ACC: Implant Lowers Pressure in Drug-Resistant Patients
Device works by stimulating baroreceptors in the carotid sinus
MONDAY, March 26 (HealthDay News) -- A medical device that stimulates baroreceptors in the carotid sinus significantly reduces blood pressure and heart rate in patients with drug-resistant hypertension, according to a study presented March 25 at the American College of Cardiology's meeting in New Orleans.
Peter de Leeuw, M.D., Ph.D., from University Hospital Maastricht in the Netherlands, and colleagues implanted 26 subjects with stage II hypertension (160 mm Hg systolic or more) who were resistant to at least three anti-hypertension medications with the Rheos Baroreflex Hypertension Therapy System. The system bilaterally activates baroreceptors in the carotid sinus, according to the authors.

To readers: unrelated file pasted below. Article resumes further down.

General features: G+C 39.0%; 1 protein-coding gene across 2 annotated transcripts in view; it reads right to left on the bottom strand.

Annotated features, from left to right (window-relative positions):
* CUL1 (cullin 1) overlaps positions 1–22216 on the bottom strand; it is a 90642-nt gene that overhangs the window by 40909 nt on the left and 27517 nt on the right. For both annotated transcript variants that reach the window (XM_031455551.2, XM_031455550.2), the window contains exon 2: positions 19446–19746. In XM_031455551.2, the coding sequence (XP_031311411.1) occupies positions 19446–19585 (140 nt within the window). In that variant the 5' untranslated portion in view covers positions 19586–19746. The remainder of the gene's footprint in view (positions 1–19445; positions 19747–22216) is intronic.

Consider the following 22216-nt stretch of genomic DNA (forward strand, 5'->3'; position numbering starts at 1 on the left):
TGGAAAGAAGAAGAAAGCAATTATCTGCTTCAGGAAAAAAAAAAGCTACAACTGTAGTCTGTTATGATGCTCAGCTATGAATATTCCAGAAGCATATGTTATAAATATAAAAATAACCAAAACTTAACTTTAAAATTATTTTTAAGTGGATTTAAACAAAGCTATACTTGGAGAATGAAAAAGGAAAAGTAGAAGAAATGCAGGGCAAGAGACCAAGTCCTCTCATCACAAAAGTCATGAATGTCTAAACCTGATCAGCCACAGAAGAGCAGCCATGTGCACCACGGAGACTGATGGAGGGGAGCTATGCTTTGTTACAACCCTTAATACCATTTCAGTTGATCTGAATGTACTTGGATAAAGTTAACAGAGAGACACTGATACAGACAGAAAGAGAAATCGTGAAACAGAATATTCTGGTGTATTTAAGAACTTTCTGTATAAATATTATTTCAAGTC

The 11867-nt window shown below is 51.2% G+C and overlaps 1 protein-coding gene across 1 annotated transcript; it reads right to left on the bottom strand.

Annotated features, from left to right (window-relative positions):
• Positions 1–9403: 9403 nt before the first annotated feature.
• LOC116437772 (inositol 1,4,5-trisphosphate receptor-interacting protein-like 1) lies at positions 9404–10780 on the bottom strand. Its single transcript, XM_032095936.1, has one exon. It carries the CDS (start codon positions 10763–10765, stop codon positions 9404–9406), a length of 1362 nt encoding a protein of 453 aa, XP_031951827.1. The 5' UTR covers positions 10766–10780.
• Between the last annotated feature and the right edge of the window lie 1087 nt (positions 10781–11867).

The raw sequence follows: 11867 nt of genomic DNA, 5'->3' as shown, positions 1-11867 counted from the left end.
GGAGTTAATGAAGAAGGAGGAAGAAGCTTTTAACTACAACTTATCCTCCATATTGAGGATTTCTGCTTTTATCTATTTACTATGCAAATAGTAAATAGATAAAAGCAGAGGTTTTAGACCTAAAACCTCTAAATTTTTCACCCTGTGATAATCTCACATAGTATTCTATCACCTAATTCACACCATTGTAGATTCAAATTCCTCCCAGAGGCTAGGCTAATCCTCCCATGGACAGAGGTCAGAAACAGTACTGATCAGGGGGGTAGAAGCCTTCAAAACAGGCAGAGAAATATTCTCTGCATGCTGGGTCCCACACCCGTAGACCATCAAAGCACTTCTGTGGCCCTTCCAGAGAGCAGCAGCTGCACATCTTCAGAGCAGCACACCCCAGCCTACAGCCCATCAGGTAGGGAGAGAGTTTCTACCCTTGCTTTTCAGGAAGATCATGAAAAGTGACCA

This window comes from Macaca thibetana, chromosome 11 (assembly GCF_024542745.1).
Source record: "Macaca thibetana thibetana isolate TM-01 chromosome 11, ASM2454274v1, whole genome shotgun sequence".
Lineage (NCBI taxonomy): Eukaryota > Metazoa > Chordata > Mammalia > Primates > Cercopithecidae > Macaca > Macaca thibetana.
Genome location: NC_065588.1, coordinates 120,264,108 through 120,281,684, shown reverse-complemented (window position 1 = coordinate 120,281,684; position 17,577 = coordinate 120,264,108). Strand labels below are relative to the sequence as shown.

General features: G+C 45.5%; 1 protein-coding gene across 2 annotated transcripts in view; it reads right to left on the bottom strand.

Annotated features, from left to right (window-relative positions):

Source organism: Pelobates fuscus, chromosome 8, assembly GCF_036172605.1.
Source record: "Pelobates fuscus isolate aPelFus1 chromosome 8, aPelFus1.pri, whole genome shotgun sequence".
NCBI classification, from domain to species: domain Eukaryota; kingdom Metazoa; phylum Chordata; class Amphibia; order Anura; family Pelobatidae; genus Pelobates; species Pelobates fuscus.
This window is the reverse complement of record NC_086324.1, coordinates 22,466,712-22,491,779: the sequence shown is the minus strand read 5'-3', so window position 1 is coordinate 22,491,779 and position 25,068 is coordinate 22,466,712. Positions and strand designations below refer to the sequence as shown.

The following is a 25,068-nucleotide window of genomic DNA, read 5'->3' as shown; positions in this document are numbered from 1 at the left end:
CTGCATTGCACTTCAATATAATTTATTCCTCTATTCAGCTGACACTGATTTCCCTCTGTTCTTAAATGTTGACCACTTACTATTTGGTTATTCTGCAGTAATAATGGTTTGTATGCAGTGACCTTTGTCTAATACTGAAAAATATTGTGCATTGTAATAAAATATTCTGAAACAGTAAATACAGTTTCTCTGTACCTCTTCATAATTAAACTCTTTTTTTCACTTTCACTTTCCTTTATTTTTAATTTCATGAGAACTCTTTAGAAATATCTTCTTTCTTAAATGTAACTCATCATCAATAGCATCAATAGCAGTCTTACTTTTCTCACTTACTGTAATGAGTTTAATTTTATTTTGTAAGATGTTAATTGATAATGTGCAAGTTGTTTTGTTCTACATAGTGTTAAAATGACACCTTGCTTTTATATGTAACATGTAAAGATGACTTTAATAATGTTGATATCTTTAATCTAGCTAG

The researchers found that after three and six months, there were significant reductions in systolic and diastolic blood pressure as well as heart rate.
"Chronic use of the Rheos Baroreflex Hypertension Therapy System confirms initial observations," de Leeuw and colleagues conclude. "A multicenter, prospective, randomized, blinded study has been initiated to assess long-term benefit."